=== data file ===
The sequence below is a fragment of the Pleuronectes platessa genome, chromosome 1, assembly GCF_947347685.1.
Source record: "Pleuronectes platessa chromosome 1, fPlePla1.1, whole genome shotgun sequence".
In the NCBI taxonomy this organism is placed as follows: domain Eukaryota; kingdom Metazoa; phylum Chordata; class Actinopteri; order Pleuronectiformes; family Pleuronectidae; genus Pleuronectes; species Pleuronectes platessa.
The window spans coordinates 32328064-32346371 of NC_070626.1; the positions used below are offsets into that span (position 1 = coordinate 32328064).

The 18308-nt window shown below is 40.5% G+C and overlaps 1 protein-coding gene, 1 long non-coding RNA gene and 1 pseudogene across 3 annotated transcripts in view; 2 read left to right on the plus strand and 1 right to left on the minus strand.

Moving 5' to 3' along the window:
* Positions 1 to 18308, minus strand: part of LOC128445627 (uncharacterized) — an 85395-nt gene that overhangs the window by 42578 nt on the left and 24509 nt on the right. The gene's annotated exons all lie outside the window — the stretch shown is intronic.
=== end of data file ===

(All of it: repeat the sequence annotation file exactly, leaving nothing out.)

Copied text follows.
The sequence below is a fragment of the Pleuronectes platessa genome, chromosome 1, assembly GCF_947347685.1.
Source record: "Pleuronectes platessa chromosome 1, fPlePla1.1, whole genome shotgun sequence".
In the NCBI taxonomy this organism is placed as follows: domain Eukaryota; kingdom Metazoa; phylum Chordata; class Actinopteri; order Pleuronectiformes; family Pleuronectidae; genus Pleuronectes; species Pleuronectes platessa.
The window spans coordinates 32328064-32346371 of NC_070626.1; the positions used below are offsets into that span (position 1 = coordinate 32328064).

The 18308-nt window shown below is 40.5% G+C and overlaps 1 protein-coding gene, 1 long non-coding RNA gene and 1 pseudogene across 3 annotated transcripts in view; 2 read left to right on the plus strand and 1 right to left on the minus strand.

Moving 5' to 3' along the window:
* Positions 1 to 18308, minus strand: part of LOC128445627 (uncharacterized) — an 85395-nt gene that overhangs the window by 42578 nt on the left and 24509 nt on the right. The gene's annotated exons all lie outside the window — the stretch shown is intronic.